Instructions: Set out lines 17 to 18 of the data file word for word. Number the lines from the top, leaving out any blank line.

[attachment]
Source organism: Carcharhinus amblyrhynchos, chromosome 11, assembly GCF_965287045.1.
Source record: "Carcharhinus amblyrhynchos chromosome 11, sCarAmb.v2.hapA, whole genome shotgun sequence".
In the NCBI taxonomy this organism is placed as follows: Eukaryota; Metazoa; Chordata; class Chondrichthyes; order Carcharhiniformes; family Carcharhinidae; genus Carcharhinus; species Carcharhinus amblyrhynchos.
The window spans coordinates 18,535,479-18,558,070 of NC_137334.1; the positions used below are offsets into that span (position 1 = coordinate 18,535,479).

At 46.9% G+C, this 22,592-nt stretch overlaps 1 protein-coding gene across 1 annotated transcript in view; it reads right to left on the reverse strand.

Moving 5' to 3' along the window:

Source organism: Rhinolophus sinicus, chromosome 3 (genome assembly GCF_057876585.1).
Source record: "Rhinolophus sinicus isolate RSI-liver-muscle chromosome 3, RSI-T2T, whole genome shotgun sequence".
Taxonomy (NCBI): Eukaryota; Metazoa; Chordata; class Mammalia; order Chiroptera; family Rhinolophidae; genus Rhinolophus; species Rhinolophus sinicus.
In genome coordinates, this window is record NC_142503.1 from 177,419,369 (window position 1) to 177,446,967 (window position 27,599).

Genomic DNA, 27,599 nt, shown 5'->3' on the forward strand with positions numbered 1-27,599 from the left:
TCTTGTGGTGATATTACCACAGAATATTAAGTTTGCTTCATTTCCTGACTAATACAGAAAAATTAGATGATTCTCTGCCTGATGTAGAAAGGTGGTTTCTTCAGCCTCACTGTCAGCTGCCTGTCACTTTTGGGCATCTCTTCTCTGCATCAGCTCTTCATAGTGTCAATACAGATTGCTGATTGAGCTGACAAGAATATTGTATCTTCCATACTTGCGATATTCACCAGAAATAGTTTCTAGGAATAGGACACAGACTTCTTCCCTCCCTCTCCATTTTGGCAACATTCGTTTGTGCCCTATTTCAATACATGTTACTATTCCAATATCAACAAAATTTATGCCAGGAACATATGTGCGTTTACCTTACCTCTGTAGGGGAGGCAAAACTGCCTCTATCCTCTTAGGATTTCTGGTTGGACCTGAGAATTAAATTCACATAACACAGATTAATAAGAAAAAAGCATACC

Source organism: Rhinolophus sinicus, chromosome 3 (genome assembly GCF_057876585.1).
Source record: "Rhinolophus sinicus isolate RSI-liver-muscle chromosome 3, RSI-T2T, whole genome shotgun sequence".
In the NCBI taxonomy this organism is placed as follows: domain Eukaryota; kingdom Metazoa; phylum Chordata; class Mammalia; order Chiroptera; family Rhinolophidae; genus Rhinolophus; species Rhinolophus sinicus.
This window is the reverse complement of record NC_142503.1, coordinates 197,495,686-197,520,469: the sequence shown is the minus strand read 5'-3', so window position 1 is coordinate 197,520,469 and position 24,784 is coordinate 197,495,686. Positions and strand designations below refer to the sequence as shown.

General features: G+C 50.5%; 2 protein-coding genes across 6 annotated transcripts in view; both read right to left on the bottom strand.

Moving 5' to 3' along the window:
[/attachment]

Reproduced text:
General features: G+C 50.5%; 2 protein-coding genes across 6 annotated transcripts in view; both read right to left on the bottom strand.

Moving 5' to 3' along the window: